But even if Israel or the United States did strike, few see military action as a permanent solution, for it would only delay Iran’s nuclear program and might make the country’s leaders and people more determined and hostile. Worse, strikes on Iran could collapse international political support for the sanctions regime—especially in Beijing and Moscow. The Iran challenge would not go away.
Fully successful negotiations might not solve the proliferation problem either. As matters stand, Iran’s top leaders have made clear that they will not accept any agreement requiring Tehran to forswear uranium enrichment. Moreover, notwithstanding some perspectives in the US Congress, where sentiment is growing behind the idea of additional sanctions if there is no agreement by the end of March, it is not clear that additional US pressure can compel Iran to accept tougher terms. Thus, press reports suggest that US officials are aiming for a six-month to one-year “breakout” period as the only realistic basis for an agreement.
Will this satisfy Saudi Arabia, Qatar, and the United Arab Emirates, among others, all of which see Iran as a serious danger? Only time will tell, but the chances are not good. Saudi Arabia and the UAE are already working to develop nuclear energy, which is the first step along the path to a nuclear weapons capability. To the extent that Saudi leaders see Iran as a serious threat, an Iran with a six-month or one-year breakout period is even more dangerous. This in turn creates pressure on Saudi Arabia in particular to have an equal or shorter breakout period of its own. Its military budget is already the fourth largest in the world, after the United States, China, and Russia.
A Saudi Nuclear Weapons Program?
Some have suggested that Saudi Arabia could clandestinely purchase nuclear material, nuclear technology, or even nuclear weapons from Pakistan to ensure a quick breakout if it faced an imminent threat from Iran. This may well be a possibility, but would Saudi leaders bet their national security on Pakistan’s willingness to accelerate its nuclear program? If Saudi Arabia and Iran entered a serious confrontation, Tehran could well see such a move as one step short of a declaration of war by Pakistan. Would Islamabad take that risk?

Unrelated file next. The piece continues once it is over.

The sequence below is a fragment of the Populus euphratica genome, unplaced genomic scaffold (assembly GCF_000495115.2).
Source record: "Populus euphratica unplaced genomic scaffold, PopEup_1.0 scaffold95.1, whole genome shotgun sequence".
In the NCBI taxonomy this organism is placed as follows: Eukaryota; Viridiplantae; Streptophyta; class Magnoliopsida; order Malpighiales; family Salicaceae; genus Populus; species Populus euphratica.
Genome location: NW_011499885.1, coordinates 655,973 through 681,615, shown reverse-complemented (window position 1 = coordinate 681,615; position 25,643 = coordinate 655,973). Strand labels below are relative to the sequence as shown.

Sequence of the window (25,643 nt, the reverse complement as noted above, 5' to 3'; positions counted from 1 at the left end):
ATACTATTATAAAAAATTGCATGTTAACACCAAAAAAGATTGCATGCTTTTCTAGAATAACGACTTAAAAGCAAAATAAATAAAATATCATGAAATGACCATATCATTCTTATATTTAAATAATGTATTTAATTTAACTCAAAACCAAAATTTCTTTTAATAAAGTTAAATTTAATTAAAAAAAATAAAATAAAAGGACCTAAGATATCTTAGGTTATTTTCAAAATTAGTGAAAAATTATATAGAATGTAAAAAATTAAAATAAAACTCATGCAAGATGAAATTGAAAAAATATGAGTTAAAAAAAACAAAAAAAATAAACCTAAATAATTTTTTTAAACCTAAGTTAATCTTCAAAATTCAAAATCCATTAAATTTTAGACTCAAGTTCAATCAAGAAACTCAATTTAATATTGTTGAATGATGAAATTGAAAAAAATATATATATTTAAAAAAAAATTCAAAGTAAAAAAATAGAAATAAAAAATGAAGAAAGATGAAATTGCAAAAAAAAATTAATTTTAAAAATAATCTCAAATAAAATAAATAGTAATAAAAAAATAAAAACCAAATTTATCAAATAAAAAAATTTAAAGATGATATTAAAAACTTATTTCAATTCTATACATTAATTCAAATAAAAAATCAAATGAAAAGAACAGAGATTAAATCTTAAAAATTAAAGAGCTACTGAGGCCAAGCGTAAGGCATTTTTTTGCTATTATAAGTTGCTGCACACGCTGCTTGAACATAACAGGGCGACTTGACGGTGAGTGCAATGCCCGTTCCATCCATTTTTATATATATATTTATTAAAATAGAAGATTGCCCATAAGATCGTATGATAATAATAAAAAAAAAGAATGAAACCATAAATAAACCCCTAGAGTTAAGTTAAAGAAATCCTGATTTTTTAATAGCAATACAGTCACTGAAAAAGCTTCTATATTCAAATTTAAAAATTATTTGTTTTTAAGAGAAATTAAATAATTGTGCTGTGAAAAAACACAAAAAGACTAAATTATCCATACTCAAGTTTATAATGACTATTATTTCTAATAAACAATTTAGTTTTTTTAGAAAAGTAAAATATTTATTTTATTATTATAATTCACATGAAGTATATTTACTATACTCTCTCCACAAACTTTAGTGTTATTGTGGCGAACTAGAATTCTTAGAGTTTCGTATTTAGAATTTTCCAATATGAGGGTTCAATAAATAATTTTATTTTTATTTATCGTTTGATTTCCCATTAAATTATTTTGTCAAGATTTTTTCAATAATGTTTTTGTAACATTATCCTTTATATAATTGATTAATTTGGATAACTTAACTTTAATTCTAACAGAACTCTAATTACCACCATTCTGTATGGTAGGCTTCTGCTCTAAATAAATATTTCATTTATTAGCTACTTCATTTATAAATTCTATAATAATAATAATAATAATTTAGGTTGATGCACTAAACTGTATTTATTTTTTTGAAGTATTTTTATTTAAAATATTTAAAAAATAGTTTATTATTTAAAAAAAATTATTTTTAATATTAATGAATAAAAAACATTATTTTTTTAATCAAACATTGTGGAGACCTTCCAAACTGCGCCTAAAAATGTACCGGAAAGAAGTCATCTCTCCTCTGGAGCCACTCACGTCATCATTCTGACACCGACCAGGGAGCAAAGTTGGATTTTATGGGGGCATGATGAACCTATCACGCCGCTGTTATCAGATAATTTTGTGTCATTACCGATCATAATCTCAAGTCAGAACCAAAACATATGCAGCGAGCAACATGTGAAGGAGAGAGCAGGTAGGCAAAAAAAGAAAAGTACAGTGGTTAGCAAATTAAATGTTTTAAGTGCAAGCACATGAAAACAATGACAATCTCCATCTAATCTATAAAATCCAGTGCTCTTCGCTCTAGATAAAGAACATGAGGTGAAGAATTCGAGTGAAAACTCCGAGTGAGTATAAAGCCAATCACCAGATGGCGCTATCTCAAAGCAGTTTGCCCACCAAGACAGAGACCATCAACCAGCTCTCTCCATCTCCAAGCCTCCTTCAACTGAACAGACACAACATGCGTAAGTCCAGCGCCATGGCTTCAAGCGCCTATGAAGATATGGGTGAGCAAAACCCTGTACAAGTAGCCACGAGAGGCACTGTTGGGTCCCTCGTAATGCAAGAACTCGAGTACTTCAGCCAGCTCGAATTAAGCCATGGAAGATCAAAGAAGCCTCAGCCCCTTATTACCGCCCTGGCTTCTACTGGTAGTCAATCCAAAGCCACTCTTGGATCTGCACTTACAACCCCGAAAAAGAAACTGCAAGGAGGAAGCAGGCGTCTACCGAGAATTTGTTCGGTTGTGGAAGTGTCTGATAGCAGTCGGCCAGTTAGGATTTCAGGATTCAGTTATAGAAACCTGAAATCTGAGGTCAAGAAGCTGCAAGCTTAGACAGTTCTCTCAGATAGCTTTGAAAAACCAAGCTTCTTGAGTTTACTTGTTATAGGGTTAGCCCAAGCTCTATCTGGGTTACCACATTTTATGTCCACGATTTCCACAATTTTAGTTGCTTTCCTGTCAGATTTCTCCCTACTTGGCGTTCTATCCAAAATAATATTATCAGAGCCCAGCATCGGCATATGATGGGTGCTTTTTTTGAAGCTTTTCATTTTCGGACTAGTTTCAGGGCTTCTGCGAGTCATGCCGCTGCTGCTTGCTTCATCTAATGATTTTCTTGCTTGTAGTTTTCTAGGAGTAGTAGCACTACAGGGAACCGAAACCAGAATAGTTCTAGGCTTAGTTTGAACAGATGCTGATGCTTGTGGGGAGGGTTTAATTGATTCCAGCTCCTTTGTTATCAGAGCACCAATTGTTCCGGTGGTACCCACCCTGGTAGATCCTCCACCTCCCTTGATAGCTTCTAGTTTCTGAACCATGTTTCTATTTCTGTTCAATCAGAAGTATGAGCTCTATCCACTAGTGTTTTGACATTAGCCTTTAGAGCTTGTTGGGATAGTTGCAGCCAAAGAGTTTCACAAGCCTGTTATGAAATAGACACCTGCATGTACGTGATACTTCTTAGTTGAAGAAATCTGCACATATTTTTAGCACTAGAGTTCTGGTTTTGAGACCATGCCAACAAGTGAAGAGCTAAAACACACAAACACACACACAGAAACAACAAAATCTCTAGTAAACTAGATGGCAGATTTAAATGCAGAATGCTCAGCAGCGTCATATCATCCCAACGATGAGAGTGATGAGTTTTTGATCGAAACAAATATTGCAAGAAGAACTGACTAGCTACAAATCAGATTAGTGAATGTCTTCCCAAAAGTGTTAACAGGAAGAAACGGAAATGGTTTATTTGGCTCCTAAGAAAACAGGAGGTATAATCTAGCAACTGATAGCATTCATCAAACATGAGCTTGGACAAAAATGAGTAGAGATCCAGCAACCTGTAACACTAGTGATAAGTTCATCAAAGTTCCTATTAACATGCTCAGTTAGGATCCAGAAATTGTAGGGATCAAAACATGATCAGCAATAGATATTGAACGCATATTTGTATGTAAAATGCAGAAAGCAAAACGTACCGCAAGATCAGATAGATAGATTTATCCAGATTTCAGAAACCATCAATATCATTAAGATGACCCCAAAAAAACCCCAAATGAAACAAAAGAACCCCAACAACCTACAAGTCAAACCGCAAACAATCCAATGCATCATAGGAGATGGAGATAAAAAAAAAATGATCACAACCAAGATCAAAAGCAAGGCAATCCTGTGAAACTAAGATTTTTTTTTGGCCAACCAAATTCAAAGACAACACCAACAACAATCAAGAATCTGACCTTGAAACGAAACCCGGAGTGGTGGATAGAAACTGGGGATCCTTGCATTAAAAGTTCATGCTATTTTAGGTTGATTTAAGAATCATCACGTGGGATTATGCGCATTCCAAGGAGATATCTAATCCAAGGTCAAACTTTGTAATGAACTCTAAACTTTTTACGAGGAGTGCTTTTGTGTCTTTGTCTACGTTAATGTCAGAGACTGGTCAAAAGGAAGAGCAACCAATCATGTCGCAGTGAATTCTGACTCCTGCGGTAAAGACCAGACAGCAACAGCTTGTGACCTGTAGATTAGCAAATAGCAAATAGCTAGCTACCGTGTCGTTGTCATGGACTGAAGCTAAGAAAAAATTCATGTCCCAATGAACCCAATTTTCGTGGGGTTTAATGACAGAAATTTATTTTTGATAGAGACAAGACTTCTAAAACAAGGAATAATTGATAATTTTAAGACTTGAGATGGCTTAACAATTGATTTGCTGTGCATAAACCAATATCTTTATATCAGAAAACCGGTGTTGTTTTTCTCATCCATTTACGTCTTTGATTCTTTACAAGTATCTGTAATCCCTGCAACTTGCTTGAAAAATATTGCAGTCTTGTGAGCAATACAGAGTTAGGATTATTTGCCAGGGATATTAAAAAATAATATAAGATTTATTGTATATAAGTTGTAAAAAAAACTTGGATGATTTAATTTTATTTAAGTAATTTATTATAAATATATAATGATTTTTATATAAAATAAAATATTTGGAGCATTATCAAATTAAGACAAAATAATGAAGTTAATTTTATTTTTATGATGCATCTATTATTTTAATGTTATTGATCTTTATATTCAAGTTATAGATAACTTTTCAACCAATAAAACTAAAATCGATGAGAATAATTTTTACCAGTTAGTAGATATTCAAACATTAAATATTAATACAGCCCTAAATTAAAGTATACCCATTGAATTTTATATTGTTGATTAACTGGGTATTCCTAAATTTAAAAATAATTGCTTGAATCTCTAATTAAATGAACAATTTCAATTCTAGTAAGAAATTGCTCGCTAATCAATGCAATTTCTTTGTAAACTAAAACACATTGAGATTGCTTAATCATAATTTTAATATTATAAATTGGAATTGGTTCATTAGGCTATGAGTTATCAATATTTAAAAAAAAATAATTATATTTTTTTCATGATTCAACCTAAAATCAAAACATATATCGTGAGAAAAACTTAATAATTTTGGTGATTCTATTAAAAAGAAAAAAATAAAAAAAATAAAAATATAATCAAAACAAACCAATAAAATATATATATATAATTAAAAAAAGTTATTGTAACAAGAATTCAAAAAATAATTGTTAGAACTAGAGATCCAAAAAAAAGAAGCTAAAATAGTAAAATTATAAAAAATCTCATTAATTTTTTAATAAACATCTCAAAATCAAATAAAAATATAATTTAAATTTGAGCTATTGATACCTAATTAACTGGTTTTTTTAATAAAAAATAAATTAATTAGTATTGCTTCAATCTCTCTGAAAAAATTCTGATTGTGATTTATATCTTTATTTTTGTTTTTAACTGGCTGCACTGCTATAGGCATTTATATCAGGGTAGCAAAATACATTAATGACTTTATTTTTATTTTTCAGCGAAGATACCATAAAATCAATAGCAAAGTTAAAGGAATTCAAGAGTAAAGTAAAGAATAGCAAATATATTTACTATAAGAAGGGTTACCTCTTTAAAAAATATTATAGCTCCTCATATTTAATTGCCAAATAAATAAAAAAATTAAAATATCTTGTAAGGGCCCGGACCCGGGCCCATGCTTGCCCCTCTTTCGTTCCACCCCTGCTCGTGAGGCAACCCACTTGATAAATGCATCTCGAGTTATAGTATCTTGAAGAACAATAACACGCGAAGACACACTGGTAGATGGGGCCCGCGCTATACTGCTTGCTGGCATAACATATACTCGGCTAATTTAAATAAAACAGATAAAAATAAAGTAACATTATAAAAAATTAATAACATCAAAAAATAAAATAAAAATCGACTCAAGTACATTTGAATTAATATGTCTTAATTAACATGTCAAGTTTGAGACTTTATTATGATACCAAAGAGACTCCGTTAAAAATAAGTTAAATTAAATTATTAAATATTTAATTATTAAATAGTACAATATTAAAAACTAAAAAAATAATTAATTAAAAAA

Others might argue that the United States could short-circuit an independent Saudi nuclear deterrent by publicly committing to provide its own nuclear umbrella. However, this policy could likewise succeed only if top Saudi leaders believed that the US commitment would be reliable in a crisis—and if they believed that Iran’s government thought so too. Given the rather mixed attitudes toward Saudi Arabia in Congress and among the American public, the debate inside the United States before and after an announcement like this would likely do little to reassure Saudi officials.
With this in mind, it is entirely possible that processes already underway will lead to a Saudi nuclear weapons program whether or not the Iran talks succeed. Of course, we will not know this unless and until it happens. Nevertheless, because so much of international affairs depends on human psychology—perception, credibility, fear, and the desire for a sense of security in a dangerous world—it may ultimately be that the fact of Iran’s long-standing nuclear weapons program is far more important to regional nuclear proliferation than whether or not Tehran actually builds a bomb. Once the possibility exists, responsible leaders need a policy to address it.